If God is indeed the creator of life, the source of love, and the very ground of our being, then God is far beyond our ability to accurately and adequately understand and describe, much like asking a catfish to describe what it means to be human. Referring to God as male actually places a limit on the nature and essence of God. Is the Bible’s use of masculine terms for God an accurate definition of God’s essence or a reflection of the hierarchical (male dominated) culture in which the Bible was written? Males were the powerful ones with authority, oversight, and control while women were treated as second-class citizens and viewed as chattel—things to be owned and possessed rather than equal in their own right. It is in this hierarchical cultural environment that God is predominantly referred to as male. But if God is truly transcendent, that is, far beyond our ability to understand and describe, then it does no good to make God a male, a female, a transgender, or any other kind of gender identity, for God transcends gender. References to God as male, female, or anything else aren’t accurate descriptions of a transcendent God, but rather, a human attempt to describe God within the boundaries of our culture and abilities. Like catfish trying to describe what it means to be human, we are humans trying to describe what it means to be God. Ascribing human characteristics to a transcendent deity is merely our attempt to describe the indescribable—adjectives about our perception of God and not literal, accurate statements about God’s essence.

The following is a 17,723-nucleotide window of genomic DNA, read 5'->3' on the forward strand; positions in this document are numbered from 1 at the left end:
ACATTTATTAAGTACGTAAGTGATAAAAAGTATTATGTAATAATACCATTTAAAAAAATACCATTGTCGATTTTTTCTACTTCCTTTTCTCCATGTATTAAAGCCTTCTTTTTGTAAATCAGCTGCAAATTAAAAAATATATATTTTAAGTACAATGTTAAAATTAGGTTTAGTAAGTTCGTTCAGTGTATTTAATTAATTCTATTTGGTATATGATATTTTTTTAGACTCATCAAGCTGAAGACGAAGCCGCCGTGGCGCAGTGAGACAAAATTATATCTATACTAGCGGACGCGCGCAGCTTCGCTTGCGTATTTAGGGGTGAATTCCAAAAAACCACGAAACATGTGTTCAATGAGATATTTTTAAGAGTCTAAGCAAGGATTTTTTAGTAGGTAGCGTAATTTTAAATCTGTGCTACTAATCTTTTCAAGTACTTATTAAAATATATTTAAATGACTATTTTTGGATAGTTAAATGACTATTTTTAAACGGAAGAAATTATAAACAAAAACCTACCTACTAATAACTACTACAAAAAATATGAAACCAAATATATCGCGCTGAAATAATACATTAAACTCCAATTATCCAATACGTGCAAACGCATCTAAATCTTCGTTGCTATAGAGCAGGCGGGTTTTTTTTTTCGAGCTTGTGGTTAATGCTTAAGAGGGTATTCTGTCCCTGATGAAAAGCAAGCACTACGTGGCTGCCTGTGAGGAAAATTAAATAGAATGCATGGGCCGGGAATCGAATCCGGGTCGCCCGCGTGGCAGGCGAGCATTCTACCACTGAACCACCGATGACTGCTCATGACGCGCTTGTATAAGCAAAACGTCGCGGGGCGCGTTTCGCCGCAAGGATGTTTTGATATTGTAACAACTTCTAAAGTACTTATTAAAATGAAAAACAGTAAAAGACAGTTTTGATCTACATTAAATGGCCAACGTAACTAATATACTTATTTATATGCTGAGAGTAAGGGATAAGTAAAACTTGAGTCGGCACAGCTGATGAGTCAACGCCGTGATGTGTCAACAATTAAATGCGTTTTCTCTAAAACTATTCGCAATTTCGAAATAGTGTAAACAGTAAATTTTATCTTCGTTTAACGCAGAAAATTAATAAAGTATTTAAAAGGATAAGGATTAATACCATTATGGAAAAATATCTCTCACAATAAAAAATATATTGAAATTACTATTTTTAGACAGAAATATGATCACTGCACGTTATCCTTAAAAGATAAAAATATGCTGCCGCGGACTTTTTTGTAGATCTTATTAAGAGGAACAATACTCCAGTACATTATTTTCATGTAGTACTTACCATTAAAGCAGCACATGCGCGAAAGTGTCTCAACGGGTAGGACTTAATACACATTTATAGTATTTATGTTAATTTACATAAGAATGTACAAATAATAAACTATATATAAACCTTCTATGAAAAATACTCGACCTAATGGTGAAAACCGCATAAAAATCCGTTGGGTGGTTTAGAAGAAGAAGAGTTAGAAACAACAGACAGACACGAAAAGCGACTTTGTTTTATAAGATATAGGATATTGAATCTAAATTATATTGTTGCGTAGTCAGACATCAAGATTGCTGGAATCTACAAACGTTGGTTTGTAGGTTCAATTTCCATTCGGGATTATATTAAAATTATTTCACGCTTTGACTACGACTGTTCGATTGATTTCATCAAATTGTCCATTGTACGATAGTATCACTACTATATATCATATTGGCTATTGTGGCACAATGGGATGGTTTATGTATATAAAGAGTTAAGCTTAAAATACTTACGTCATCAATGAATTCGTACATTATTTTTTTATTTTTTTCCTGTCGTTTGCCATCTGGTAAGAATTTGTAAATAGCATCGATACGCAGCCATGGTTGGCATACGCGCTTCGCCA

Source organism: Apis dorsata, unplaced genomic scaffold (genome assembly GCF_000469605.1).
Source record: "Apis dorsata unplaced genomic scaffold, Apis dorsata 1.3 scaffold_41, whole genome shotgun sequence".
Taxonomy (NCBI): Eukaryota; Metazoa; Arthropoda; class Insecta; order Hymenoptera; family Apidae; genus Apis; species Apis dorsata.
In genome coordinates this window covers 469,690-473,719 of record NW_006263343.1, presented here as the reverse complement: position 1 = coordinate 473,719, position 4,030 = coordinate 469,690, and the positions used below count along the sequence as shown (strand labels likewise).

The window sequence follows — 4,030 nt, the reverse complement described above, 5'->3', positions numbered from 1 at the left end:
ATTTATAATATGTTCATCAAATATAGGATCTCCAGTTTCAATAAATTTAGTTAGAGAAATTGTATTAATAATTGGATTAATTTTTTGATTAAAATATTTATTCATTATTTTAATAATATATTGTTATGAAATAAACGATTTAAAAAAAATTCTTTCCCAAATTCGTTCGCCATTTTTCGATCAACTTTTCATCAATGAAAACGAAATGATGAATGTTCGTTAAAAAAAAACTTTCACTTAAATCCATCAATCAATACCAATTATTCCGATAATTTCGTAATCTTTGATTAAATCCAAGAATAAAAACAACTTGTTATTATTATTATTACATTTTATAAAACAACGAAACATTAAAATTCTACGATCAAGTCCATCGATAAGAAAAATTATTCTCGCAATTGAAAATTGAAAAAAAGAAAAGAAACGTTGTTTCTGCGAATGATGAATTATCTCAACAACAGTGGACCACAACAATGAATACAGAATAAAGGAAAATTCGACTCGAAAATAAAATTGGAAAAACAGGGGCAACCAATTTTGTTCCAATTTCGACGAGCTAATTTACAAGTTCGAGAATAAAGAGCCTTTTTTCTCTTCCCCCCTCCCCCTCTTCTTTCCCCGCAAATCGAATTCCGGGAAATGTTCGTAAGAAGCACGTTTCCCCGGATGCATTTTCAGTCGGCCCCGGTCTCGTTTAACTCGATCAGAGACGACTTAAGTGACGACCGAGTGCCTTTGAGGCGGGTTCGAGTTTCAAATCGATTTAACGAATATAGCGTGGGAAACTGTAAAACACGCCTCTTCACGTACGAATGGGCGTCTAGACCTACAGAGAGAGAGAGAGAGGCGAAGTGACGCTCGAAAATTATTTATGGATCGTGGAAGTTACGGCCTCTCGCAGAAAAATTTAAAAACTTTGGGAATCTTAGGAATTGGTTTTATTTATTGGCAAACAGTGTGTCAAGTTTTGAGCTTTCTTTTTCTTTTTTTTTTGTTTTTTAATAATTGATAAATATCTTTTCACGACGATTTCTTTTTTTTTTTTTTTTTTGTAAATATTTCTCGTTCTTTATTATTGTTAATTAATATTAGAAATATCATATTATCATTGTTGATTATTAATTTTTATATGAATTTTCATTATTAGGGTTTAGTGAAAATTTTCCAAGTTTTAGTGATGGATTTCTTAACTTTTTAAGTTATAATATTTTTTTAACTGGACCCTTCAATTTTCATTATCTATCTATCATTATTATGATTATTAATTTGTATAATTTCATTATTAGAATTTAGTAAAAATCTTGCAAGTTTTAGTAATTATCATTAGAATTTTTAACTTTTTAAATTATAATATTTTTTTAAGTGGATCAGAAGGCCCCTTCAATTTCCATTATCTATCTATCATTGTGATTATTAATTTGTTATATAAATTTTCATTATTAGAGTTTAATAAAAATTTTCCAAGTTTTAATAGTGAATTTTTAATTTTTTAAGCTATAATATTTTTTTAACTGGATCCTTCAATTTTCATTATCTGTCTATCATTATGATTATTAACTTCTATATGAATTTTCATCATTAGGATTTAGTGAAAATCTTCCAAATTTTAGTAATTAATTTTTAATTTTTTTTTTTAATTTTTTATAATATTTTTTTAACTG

Though we may not be able to fully comprehend a transcendent God, we do, in fact, experience God in this life. It is this experience of the Holy that prompts our attempts to describe that experience. The only way to describe that which is wholly indescribable is to say that God is like something we are familiar with. In this way we bring God down into our world of personal experience. These experiences are real and personal, but our descriptions are merely self-expressions of our experience and not the reality behind them. Getting a little deep? We say that God is a loving and welcoming father, not because God actually is a dad, but because we experience God as providing, protecting, being in charge, loving us, and welcoming father who loves his own children. The Bible uses numerous metaphors for God by portraying God as a rock, a refuge, a mighty tower, living water, bread, a mother who comforts us, and a mother bird and mother bear, and so forth. These images are not describing God’s essence, for God is not a literal rock, but rather, they express how we experience God, as solid as a rock. Metaphors become the cultural tools of language we use to describe our experience of God. So we say, “God is like . . .” rather than “God is.” The former describes our experience of God while the latter reaches into the indescribable. You now know why I speak of God and Godself instead of using masculine or feminine pronouns. I realize this approach isn’t satisfying to biblical literalists who demand certainty in all things religious. But when it comes to God, there is no certainty, for we walk in mystery, unable to fully comprehend or describe that which connects to our spirit and moves our soul. To walk into the mystery of God is the essence of faith. Our inability to fully comprehend doesn’t negate God’s existence or undermine our God-experiences; rather, it simply means that metaphors become the means of expressing those God- experiences. God has no gender because God transcends gender. -TSW Copyright © T. S. Wise 2019